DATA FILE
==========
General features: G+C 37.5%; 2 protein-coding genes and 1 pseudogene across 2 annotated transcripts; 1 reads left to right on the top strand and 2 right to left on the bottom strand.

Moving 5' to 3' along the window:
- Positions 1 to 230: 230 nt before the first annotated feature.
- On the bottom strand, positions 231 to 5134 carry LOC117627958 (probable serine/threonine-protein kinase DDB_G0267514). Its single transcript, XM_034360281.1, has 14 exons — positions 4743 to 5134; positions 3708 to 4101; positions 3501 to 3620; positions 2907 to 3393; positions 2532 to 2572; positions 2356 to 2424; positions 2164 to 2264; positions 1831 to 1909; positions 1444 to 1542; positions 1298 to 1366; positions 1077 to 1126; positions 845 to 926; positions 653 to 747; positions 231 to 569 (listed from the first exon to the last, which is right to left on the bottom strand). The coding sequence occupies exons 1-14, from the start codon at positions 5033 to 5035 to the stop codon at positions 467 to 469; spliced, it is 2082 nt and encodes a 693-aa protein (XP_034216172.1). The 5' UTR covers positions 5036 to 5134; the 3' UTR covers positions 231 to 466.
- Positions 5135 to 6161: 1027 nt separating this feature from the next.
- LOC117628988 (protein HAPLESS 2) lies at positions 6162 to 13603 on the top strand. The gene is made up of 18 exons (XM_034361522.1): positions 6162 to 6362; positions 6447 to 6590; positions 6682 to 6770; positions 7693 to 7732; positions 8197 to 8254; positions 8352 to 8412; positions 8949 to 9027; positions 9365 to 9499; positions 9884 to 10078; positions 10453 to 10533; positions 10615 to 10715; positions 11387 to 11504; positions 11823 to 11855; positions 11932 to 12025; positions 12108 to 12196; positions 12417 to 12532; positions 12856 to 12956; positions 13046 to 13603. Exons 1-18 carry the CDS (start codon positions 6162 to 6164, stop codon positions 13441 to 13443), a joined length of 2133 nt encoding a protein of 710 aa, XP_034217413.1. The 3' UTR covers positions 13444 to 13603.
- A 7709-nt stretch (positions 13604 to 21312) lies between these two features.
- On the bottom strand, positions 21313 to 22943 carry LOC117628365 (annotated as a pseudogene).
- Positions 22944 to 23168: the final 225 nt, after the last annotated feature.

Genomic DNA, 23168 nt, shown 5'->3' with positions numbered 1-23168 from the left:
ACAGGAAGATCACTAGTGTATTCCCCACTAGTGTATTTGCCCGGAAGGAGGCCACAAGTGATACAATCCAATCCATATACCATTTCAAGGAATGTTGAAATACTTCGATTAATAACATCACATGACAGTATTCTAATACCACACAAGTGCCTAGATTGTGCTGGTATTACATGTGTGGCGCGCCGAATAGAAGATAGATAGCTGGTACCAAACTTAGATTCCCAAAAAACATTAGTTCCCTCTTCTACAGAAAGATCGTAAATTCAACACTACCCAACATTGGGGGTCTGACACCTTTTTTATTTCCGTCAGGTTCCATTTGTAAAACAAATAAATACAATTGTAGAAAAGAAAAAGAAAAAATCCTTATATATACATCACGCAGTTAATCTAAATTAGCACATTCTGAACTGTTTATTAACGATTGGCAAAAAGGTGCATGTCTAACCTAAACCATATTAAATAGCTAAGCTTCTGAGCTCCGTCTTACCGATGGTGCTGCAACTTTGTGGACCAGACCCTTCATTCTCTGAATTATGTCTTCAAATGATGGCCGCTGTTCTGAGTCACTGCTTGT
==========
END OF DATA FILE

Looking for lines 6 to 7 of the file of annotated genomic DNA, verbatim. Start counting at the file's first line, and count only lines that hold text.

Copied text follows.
- LOC117628988 (protein HAPLESS 2) lies at positions 6162 to 13603 on the top strand. The gene is made up of 18 exons (XM_034361522.1): positions 6162 to 6362; positions 6447 to 6590; positions 6682 to 6770; positions 7693 to 7732; positions 8197 to 8254; positions 8352 to 8412; positions 8949 to 9027; positions 9365 to 9499; positions 9884 to 10078; positions 10453 to 10533; positions 10615 to 10715; positions 11387 to 11504; positions 11823 to 11855; positions 11932 to 12025; positions 12108 to 12196; positions 12417 to 12532; positions 12856 to 12956; positions 13046 to 13603. Exons 1-18 carry the CDS (start codon positions 6162 to 6164, stop codon positions 13441 to 13443), a joined length of 2133 nt encoding a protein of 710 aa, XP_034217413.1. The 3' UTR covers positions 13444 to 13603.
- A 7709-nt stretch (positions 13604 to 21312) lies between these two features.